By Pastor Phil Ruge-Jones, Grace Lutheran Church
One of my favorite authors writing about transforming the world is adrienne maree brown (she, like bell hooks, opts not to use capital letters in her name.) She asks, “…how do we, who know the world needs to change, begin to practice being different? How do we have to be for justice to truly be transformational?” (Emergent Strategy: Shaping Change, Changing the World, 164).
Part of her answer is we live for it together. We speak from our depths to each other and listen from the most profound places in our hearts and then we move in coordination.
We have been struggling as a global community to move forward and do it together – to create the world we want to see and not become angry or complacent or paralyzed.
Last November, Carrie Newcomer sang her delightful brand of hopeful, truthful music at a JONAH sponsored concert held at Grace Lutheran where I am pastor. She offered us a spiritual feast of insights, wisdom, mirth, and melody. She also spoke powerfully of the challenges that face us without becoming cynical about them.
I felt like a man who only realized how hungry he was as he began to eat the delights spread out on a table before him. In between songs, she’d tell us stories that had us leaning in to catch every word.
One of my favorites was of a child who asked one of his adults what he could do to change the world. She said changing the world is a pretty tall order so don’t get overwhelmed, focus on the three feet around you. That story inspired Newcomer’s song “Three Feet or So.”
Of course, with social distancing we had to extend that three feet distance to nine for a time! But still, change in the world is fueled by coming together in order to change the world. It often happens a few people at a time.
If I made the life better for seven people close to me, and those seven continued that same dynamic outward, and their recipients did the same, in five repetitions over 2400 people would be impacted. Another three times forward and we’d be fast approaching a million people whose lives were made better. OK, there would be some repeated recipients, but you get the point.
Newcomer shared her friend Parker Palmer’s wisdom about hope. I didn’t have a pen to jot down the exact quotation, but she said something like hope is living between the world-as-it-is and the world-as-it-could-and-should-be in such a way that the space between them becomes smaller.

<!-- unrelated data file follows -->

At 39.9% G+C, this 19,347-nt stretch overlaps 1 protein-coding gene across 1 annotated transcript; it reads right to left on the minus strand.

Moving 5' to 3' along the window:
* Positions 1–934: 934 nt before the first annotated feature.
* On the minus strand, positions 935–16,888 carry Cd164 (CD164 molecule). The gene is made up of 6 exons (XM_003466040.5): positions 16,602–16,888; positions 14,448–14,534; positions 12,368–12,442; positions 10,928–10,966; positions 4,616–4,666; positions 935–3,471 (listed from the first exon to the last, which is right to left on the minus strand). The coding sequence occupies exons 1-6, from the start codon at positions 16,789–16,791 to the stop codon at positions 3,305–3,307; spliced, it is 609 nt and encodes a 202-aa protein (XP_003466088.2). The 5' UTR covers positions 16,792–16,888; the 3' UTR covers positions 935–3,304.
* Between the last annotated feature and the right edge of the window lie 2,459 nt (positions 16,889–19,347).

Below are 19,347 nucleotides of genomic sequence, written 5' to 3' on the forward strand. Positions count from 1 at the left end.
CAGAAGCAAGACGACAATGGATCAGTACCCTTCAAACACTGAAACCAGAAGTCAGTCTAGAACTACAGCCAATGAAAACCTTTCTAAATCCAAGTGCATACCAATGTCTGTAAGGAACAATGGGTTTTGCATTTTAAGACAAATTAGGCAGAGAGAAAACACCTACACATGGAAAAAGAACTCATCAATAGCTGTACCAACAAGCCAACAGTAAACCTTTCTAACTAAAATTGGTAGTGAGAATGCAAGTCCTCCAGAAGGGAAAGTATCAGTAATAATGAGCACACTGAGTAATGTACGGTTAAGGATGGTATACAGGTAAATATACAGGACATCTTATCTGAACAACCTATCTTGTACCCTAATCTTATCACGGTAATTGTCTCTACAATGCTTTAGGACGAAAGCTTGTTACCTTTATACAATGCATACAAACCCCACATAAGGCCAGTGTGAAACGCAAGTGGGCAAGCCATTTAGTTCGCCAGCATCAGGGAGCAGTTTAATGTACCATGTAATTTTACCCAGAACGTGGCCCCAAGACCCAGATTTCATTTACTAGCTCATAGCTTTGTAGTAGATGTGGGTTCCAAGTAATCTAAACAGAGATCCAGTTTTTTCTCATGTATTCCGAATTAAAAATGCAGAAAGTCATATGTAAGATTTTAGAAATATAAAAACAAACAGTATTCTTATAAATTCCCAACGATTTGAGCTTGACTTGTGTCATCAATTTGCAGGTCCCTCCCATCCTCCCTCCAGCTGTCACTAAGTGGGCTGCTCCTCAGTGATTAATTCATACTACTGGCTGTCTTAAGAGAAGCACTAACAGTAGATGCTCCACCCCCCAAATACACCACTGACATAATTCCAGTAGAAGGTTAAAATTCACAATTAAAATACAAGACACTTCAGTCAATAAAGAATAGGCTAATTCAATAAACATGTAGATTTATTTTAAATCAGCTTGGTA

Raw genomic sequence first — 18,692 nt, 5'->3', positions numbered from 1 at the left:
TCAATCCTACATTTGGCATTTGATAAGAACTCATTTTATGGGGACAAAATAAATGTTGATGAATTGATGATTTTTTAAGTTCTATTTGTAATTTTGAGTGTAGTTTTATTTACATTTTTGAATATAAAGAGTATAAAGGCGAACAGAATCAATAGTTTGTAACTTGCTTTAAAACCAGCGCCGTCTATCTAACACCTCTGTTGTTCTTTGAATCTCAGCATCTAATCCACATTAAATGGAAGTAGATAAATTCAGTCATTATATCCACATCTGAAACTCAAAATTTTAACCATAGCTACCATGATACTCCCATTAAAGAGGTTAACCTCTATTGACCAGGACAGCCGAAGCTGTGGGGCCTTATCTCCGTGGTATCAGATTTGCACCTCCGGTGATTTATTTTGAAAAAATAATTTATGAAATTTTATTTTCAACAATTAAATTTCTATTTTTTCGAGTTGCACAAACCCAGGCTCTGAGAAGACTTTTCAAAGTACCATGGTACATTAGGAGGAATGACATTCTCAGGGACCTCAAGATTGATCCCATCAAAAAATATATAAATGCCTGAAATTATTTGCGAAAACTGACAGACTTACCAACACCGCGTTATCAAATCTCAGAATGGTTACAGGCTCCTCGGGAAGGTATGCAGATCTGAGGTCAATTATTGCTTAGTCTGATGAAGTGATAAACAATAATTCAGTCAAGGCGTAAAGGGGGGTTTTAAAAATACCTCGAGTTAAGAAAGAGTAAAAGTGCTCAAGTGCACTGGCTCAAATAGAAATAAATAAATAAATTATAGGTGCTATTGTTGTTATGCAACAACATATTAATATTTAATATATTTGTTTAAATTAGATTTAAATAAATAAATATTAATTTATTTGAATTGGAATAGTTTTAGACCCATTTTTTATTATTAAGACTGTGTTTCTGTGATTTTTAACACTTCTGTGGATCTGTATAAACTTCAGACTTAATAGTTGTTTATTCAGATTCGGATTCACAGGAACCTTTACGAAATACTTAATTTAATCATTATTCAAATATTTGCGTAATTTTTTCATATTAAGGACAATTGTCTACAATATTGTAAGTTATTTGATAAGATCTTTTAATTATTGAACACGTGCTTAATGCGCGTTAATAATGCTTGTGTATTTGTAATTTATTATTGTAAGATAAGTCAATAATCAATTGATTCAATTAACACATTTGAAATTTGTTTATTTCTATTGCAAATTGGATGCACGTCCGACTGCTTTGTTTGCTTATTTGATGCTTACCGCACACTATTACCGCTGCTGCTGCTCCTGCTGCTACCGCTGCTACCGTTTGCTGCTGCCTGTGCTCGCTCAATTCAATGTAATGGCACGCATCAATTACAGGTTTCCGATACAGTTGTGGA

In other words, as we listen intently to each other about the deep dreams the Spirit is stirring in us, the distance between each other becomes smaller and so the distant future we long for also draws nearer. Carrie Newcomer has this transformative effect using her music as the vehicle, but she is not urging us all to pick up a guitar.
We each might discover in conversation with each other what instruments we are gifted to pick up in order to make the world a better place. JONAH provides us with such a space of discovery and discernment. JONAH provides the community with a place to find hope and support among others who are looking for transformation.
With a future envisioned, and always open to revision as circumstances shift, we respond together. adrienne maree brown looks to nature lovers for models of this transformation and borrows Sierra Picket’s metaphor that resonates with “three feet around”: “Starlings’ murmuration (the mechanism they use to fly together) consists of a flock moving in synch with one another, engaging in clear consistent communication and exhibiting collective leadership and deep, deep trust. Every individual bird focuses attention on their seven closest neighbors and thus manage a larger flock cohesiveness and synchronicity (at times of over a million birds” (67).
The way we move forward together should itself reflect where we hope the journey will end. adrienne maree brown insists that the “strongest solutions happen through the process, not in a moment at the end of the process” (223).
I invest in JONAH because I believe it facilitates our movement, our murmurations.